This works particularly well when there is one assistant per chair managing each patient and performing all legally acceptable clinical parameters within the practice. Use procedural time study analysis to determine how long the average patient will be in a chair if the practice uses two or three chairs.

Every few years an endodontic practice should update the procedural time study. Simply saving 10 minutes per hour in an endodontic practice that is open 4 days per week will result in the equivalent of almost 2 extra months per year of doctor production time. This means that every 6 years, the practice picks up the equivalent of 1 extra year of production time. Think about what this would mean over a 35- or 40-year career.

3. Endodontic assistants should be fully trained with scripting to explain endodontic procedures.

A well-trained endodontic assistant communicates effectively and efficiently with patients, saving the doctor a great deal of time by already providing a thorough explanation and answering preliminary questions before the doctor comes in to see them. This in no way diminishes customer service. There are many practices where the staff handles a large portion of communication, and patient reviews are excellent.

4. Endodontic practices should measure the current rate of one-appointment versus multiple-appointment root canals.

There are endodontic practices that have 20% to 30% of their root canals completed in two appointments. The goal should be for 90% of root canals to be completed in one appointment. Multiple-appointment root canals require more time and overhead. Many endodontic practices end up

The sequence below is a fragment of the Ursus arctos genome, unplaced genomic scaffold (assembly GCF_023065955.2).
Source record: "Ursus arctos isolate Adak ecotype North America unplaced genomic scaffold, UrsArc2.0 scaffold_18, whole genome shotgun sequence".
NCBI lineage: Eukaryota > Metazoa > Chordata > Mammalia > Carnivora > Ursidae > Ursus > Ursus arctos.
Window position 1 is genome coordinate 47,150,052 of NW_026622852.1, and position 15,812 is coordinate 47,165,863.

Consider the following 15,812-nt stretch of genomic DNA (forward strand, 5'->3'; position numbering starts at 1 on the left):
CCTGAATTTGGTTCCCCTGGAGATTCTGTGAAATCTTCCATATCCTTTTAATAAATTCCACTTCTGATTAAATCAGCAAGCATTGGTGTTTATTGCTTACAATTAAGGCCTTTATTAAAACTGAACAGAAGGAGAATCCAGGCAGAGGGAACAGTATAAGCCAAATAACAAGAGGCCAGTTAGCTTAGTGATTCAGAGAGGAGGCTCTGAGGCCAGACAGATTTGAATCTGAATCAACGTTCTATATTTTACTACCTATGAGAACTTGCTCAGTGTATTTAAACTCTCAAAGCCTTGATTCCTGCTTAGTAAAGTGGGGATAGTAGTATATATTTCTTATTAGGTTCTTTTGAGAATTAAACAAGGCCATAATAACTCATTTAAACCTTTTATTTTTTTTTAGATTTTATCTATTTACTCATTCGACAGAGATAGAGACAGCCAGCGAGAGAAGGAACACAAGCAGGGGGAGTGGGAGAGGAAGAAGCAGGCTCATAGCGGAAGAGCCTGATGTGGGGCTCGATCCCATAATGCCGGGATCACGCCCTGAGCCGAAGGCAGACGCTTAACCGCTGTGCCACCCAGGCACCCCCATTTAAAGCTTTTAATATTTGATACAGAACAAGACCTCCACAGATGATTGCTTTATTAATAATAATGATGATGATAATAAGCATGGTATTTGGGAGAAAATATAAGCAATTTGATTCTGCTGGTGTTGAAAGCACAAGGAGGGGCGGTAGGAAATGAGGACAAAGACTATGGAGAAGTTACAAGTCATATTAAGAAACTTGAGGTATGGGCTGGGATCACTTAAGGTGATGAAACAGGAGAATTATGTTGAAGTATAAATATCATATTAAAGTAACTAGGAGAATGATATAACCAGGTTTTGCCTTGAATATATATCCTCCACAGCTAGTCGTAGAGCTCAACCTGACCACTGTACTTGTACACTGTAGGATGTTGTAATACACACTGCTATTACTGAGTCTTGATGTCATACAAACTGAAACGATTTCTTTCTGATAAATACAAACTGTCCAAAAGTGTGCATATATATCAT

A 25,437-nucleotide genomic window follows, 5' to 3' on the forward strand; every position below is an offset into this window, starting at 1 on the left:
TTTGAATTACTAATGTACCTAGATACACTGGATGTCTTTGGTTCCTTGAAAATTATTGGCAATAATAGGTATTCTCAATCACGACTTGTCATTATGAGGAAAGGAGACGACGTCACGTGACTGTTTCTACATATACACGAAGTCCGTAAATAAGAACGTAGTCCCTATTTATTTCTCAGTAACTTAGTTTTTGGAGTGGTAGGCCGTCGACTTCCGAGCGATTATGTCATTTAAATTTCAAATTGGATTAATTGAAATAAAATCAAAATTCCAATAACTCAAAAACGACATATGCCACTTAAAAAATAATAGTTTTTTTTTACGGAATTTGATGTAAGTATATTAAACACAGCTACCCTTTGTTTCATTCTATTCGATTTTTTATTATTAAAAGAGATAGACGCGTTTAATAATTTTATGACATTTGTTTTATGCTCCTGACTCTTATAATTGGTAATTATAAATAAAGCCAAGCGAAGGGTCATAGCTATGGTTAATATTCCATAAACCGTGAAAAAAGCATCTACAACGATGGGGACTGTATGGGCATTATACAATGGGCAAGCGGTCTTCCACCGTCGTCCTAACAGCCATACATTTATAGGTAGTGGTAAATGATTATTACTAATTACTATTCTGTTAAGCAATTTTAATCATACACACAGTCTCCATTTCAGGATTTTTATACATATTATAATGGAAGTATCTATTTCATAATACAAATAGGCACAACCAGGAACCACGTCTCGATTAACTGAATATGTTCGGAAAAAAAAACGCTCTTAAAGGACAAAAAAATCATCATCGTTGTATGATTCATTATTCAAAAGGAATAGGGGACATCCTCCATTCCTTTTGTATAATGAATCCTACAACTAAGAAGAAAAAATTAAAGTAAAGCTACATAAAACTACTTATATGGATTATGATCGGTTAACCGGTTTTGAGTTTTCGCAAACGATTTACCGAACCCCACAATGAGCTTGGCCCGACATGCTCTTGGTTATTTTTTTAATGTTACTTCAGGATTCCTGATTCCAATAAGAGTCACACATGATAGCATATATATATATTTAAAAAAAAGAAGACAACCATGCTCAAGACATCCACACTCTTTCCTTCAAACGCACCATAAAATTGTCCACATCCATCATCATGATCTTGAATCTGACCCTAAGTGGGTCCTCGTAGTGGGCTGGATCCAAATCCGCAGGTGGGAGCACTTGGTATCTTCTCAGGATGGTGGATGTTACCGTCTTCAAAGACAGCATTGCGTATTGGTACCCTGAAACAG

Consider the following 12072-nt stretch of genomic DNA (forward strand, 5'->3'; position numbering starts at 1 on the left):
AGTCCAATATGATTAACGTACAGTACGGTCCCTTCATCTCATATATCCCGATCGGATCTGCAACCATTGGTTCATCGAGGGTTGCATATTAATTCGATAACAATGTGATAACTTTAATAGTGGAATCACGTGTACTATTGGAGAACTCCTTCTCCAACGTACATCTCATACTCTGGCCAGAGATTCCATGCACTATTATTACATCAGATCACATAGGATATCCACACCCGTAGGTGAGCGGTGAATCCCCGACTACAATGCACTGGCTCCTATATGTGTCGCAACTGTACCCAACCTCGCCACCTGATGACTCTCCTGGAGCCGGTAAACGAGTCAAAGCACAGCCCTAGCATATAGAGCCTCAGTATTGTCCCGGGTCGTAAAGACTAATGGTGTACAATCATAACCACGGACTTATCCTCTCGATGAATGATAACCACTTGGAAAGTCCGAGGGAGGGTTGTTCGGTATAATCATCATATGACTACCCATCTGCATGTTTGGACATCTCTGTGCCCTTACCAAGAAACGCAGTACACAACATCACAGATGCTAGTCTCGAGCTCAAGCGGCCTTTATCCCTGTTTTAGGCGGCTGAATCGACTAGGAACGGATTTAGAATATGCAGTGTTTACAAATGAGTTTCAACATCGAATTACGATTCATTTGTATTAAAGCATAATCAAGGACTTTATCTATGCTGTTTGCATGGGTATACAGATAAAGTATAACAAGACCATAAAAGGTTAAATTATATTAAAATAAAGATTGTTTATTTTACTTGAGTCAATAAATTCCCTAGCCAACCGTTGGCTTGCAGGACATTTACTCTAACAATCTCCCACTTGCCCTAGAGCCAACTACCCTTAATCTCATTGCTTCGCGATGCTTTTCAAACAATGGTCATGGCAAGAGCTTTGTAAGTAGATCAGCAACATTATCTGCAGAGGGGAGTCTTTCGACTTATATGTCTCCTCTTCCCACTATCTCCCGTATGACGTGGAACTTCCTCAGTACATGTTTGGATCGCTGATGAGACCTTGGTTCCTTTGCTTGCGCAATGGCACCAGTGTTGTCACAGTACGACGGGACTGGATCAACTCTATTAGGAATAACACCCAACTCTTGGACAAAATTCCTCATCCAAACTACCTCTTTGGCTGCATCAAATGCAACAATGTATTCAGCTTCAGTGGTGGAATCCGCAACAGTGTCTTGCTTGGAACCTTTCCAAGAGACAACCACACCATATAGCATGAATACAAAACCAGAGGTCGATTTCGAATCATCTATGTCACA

providing a larger percentage of multiple-appointment root canals simply to manage scheduling inefficiencies resulting from the unpredictability of emergency referrals.

5. One assistant per chair will increase endodontic practice efficiency.

There are practices that have added the policy of one assistant per chair with tremendous results. Data clearly indicates that by using this model practices can experience 50% to 100% growth. Although it may appear at times that the assistant is merely baby-sitting a patient, this approach works because the assistant runs the doctor. The endodontic assistant should have complete command of the clinical area and advise the doctor on where to be at all times based on communication with other assistants and overall management of the patient schedule and clinical procedures. Endodontists will find that having the assistants make the majority of administrative decisions in the clinical area results in very low stress levels, high levels of efficiency, and highly productive endodontic practices.

Summary

High demand and unpredictable emergency referrals contribute to inefficiencies in the endodontic practice. There are excellent opportunities today to create much higher levels of efficiency and lower levels of stress when the concepts outlined above are applied.

Dr. Albert (Ace) Goerig offers his insights into how to raise efficiency to a higher level. Read his article about three main areas to work on in the practice here.